Chris Knipp Writing: Movies, Politics, Art

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PostPosted: Wed Mar 08, 2017 6:47 pm 
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A double life

In Eliza Hittman's Beach Rats, the main character, Frankie (the excellent young English actor Harris Dickinson) is largely a blank, to himself and us. But the film is precipitous and intense and Dickinson has a powerful physicality. To the gay men he approaches online, he is a delicious young hunk - tall, well-muscled, with emphatic pecs, a tapered torso, and a pretty, fresh, choirboy face. Frankie is in every scene, and Hélène Louvart's 16 mm. photography is up so close you'd see his pores, if his skin wasn't so smooth and perfect. This movie is skin-deep, but it's risky and vivid. It made me think of Patrice Chéreau's L'Homme blessé, Jean-Hugues Anglade's searing debut. Before the days of the Internet and a long, long way from Coney Island where Frankie hangs out with his posse, Anglade's Henri rushes out of his lower middle class parents' dreary apartment and over to the train station to find sex, and he never goes back. His newly discovered homosexuality explodes in his face and almost destroys him and it sweeps us away. There's something of that here, but none of the wonderful lurid, operatic poetry of Chéreau's iconic film. Hittman achieves a vérité sesuality and depicts a troubling, druggy confusion. Frankie is as ready to take risks as Henri. But he isn't committing himself the same way, and this movie doesn't have the mythic power of L'Homme blessé.

For one thing, there is Frankie's mother, Donna (Kate Hodge), who reigns at home, though she does not know what he's up to. His father is in hospice care dying of cancer (an event dutifully sketched in) - providing opioids for Frankie, who is doing a lot of drugs with his straight buddies. The members of this posse are not differentiated except visually but they are his constant companions, to whom he plays straight. He lives the beginnings of a double life. (How long has this been going on? We don't know, and one of the weaknesses of this in-the-moment approach is he has no background, no psyche, really.) Frankie stages a whole dating game with a girl (Nicole Flyus) to put up a front for them and for home and perhaps for himself. Chéreau's Henri never has these possibilities. Like Frankie, this movie has everything to offer and nothing to give; it's drenched in atmosphere and short on story. It is, however, of this moment, particularly as to the online video sex connections. In the short time covered in the movie, Frankie begins, and makes sex connections. All of a sudden he is moving fast and entering danger and risk.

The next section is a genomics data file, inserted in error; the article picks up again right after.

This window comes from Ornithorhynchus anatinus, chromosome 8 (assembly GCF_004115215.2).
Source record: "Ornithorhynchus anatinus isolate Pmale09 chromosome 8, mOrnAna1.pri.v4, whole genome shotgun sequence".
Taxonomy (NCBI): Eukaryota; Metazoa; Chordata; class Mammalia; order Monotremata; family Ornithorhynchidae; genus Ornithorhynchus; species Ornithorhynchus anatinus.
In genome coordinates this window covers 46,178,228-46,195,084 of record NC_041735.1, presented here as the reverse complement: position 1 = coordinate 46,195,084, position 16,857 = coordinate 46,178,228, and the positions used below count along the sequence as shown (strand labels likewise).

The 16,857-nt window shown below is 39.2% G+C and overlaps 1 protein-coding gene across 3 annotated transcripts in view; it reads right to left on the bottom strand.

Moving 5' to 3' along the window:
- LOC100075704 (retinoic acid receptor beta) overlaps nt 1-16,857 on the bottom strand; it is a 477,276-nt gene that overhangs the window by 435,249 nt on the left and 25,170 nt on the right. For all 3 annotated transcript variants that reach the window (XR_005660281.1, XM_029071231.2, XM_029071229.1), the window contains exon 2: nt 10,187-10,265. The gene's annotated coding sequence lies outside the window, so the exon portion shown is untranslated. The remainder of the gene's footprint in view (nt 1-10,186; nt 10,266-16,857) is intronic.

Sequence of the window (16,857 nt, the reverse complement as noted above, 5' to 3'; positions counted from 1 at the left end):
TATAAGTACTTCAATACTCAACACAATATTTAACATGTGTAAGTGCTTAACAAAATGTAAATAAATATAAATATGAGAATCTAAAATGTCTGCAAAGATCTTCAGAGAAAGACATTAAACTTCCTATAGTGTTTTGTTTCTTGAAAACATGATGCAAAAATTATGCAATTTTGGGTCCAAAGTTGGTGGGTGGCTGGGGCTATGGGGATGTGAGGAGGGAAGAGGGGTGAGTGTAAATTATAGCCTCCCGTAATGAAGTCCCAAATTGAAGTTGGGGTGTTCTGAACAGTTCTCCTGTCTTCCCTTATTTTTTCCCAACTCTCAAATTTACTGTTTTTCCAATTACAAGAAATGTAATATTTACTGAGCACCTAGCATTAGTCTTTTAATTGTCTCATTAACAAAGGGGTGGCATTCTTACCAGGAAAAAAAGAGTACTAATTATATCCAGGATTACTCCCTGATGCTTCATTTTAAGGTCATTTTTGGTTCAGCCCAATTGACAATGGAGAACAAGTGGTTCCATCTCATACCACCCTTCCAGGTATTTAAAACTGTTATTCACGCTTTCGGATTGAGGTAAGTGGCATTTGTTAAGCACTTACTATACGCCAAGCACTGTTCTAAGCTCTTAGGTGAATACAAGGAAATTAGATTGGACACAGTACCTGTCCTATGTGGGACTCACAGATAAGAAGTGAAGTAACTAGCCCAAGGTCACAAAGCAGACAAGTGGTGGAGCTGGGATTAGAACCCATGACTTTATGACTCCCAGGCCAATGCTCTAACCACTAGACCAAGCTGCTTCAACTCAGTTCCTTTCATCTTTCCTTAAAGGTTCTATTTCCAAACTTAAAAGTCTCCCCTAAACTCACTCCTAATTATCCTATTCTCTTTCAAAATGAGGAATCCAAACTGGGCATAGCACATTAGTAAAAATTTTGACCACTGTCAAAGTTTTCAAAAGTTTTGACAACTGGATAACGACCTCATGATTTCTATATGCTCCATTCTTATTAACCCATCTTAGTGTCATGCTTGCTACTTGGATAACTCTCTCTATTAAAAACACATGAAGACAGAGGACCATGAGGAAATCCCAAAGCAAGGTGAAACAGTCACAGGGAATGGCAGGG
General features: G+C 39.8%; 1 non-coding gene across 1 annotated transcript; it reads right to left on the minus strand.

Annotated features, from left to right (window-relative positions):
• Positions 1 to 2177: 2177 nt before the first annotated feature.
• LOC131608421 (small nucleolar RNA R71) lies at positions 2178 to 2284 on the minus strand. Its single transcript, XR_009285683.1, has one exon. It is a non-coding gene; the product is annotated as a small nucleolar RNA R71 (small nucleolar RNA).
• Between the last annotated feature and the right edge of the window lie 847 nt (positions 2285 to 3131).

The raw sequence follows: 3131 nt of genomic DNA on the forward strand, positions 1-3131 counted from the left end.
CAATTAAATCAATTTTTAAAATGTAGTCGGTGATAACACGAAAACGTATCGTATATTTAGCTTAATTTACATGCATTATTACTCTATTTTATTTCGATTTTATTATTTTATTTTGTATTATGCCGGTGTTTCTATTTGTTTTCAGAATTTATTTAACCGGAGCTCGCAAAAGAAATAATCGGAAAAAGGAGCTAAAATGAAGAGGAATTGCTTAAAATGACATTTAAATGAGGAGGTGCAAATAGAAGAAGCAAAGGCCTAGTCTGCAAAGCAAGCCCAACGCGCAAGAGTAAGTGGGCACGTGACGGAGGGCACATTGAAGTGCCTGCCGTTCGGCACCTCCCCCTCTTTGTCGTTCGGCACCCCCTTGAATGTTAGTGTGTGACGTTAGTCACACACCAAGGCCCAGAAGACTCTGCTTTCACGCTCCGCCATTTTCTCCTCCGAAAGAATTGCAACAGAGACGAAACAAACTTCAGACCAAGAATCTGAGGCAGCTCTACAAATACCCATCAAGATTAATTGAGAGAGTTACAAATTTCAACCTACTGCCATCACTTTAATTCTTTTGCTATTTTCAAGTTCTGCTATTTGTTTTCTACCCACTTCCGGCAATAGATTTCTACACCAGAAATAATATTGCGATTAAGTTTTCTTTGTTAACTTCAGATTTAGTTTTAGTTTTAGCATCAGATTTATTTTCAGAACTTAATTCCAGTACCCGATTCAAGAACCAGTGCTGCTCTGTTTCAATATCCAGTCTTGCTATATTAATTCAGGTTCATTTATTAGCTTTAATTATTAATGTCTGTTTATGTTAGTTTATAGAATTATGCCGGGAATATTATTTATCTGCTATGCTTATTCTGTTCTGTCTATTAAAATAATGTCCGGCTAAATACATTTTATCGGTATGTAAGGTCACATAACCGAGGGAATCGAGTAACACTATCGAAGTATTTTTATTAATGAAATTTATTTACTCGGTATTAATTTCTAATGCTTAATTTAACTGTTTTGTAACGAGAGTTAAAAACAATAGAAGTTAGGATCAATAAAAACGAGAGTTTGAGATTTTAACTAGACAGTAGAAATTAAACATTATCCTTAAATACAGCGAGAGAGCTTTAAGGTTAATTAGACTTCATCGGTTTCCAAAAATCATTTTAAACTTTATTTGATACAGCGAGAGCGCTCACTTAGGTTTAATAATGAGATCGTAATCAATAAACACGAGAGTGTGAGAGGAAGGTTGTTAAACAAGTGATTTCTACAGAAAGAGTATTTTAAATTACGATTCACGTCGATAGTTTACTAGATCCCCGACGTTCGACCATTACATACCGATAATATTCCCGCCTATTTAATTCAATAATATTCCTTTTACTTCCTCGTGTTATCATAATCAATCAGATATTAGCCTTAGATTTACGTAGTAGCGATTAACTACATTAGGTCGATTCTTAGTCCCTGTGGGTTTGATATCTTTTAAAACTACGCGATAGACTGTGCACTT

Season 3 of the global hit Norwegian teen TV series "SKAM," focuses on Isak (Tarjei Sandvik Moe), a cute, popular 17-year-old Oslo high school student who's discovering, or finally admitting, that he's gay; he too goes online to gay sites, but doesn't connect to anybody. He has something better, an upperclassman who's interested in him. When he and Even have "a thing," he reluctantly, piecemeal, comes out to his posse of three straight guys. (They're not macho and generic, like Frankie's pals. One is black, and one is a virgin; the previous season was all about the third.) They're okay with it, and even give him tips on how to make sure Even treats him fairly. "SKAM" director Julie Andem has fashioned an iconic gay coming of age story with all the nuance and humor lacking here, and a positive outcome. The sad thing is that Frankie lies to everybody, including his buddies, making up a drug story to explain connecting with gay guys. How long would they believe that? We don't know, because Beach Rats stops up in the air, with Frankie staring into the sky, filled with fireworks. This is an easy, weak ending that betrays the limitations of Hittman's bold and able film. It's almost as if Beach Rats ends where L'Homme blessé begins. Beach Rats is compelling and intense, and yet is seems almost more the idea for a movie than a movie.

Beach Rats, 95 mins., debuted at Sundance, and is included in New Directors/New Films (the Film Society of Lincoln Center-Museum of Modern Art series) in which it's the Centerpiece Film A Neon release.
Fri., Mar. 17 6:45 Walter Reade Theater, Lincoln Center
Sat. Mar. 18 6:30 Titus Theater, MoMA.

©Chris Knipp. Blog:

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